Parks will allocate up to $8,400 for arts programming at each park. The deadline for proposals is Friday, May 15.

Learn about the program and the RFP process at a free workshop, 6:30 to 8 p.m, Thursday, April 30 at Rainier Community Center. For more information, guidelines and the request for proposals, contact Daisy Catague, (206) 615-0303.
Artists selected for Spokane Street Viaduct project
Claudia Reisenberger and Franka Diehnelt, Sign of the Monkey, Sign of the Horse, 2008, located at Orsini Pedestrian Bridge, Los Angeles, Calif. Photo courtesy of the artists.
California artists Claudia Reisenberger and Franka Diehnelt, working together as Merge Conceptual Design, will develop public art in conjunction with the expansion of the Spokane Street Viaduct. The artists will create artwork that responds to the industrial setting and enhances the area for motorists and bicycle commuters traveling along the lower Spokane Street roadway between Sixth Avenue South and Highway 99. The artwork will be completed by 2012.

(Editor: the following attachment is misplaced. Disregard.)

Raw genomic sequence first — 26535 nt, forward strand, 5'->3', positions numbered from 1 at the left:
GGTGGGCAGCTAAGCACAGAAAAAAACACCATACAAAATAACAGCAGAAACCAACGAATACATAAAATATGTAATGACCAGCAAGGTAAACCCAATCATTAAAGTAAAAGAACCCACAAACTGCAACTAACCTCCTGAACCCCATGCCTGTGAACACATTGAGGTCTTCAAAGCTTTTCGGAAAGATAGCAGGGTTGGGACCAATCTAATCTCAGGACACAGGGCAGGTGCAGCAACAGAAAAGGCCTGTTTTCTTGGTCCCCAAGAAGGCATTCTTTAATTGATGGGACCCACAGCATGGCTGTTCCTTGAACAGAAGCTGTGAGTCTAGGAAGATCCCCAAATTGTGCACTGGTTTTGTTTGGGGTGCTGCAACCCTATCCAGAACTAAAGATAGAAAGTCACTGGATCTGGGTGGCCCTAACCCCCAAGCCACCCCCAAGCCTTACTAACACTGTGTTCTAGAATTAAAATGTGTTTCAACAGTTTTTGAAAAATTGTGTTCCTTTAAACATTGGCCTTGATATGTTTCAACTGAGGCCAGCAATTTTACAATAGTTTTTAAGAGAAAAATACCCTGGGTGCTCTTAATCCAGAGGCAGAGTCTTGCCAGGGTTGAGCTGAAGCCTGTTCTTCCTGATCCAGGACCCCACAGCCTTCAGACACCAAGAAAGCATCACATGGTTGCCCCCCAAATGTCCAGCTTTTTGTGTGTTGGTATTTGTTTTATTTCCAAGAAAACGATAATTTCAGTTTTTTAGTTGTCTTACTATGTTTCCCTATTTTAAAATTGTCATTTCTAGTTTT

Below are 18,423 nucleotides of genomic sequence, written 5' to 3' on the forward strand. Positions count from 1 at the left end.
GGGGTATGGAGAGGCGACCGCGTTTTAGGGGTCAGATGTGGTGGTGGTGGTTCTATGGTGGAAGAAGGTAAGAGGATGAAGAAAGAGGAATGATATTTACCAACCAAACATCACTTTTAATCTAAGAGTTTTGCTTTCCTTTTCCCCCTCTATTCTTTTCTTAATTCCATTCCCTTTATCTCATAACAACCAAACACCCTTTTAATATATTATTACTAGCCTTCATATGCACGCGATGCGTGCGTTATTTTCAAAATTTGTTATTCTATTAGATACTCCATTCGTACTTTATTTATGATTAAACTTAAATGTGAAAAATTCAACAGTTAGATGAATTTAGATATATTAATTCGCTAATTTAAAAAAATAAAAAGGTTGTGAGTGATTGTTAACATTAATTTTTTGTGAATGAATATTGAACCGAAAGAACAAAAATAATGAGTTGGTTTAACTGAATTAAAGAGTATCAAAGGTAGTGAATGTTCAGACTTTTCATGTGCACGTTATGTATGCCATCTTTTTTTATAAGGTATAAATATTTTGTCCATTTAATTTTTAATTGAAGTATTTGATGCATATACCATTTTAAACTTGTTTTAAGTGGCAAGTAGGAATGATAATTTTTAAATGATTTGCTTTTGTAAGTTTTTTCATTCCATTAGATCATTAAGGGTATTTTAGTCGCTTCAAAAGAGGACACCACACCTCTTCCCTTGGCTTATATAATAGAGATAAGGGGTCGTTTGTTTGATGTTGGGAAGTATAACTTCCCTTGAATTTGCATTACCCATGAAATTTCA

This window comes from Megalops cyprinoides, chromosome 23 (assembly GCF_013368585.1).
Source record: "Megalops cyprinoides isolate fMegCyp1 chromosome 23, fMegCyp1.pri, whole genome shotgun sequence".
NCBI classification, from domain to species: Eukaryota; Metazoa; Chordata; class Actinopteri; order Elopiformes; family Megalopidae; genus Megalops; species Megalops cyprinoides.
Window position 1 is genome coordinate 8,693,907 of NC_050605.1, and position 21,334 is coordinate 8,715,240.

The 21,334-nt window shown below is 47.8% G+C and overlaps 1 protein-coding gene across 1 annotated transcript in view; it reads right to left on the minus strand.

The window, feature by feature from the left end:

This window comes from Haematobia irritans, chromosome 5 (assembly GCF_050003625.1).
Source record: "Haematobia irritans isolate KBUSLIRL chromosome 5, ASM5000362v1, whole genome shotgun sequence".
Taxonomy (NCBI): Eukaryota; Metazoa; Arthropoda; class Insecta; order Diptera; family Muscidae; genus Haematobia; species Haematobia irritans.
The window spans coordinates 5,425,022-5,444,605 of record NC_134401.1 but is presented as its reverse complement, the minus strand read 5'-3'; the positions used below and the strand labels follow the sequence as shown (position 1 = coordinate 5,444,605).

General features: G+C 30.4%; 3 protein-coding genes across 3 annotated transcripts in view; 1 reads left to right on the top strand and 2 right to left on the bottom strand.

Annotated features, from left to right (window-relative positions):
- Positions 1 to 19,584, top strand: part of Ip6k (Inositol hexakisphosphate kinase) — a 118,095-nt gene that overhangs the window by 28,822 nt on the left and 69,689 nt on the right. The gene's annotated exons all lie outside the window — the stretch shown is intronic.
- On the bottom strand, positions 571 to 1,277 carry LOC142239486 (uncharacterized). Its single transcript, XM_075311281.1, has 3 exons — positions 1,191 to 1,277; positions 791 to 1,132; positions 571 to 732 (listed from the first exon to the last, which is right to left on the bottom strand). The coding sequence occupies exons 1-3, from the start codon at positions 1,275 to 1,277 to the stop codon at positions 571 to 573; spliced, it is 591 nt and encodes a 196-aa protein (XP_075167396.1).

Current and past public art projects by the artist team include permanent installations at the Diridon Bart Station and a fire station in San Jose, Calif.; pedestrian bridges in Los Angeles, Calif.; and a light rail station in Phoenix, Ariz. Reisenberger and Diehnelt formed Merge Conceptual Designs in 2003. They approach projects through research and an eye for the unusual and unexpected.

A panel of artists, design professionals and representatives from Seattle's SoDo neighborhood and the Seattle Department of Transportation (SDOT) selected the artists from a pool of more than 230 applicants from across the country. The project is commissioned with SDOT 1% for Art funds and administered by the Office.
Northwest Folklife Festival to kick off A-Y-P Centennial
The Nordic Spirit, an early 19th-century Norwegian fishing vessel, will be at the Northwest Folklife Festival standing in for the original Viking ship from the 1909 A-Y-P. Photo c. 1976, courtesy of the Nordic Heritage Museum Collection.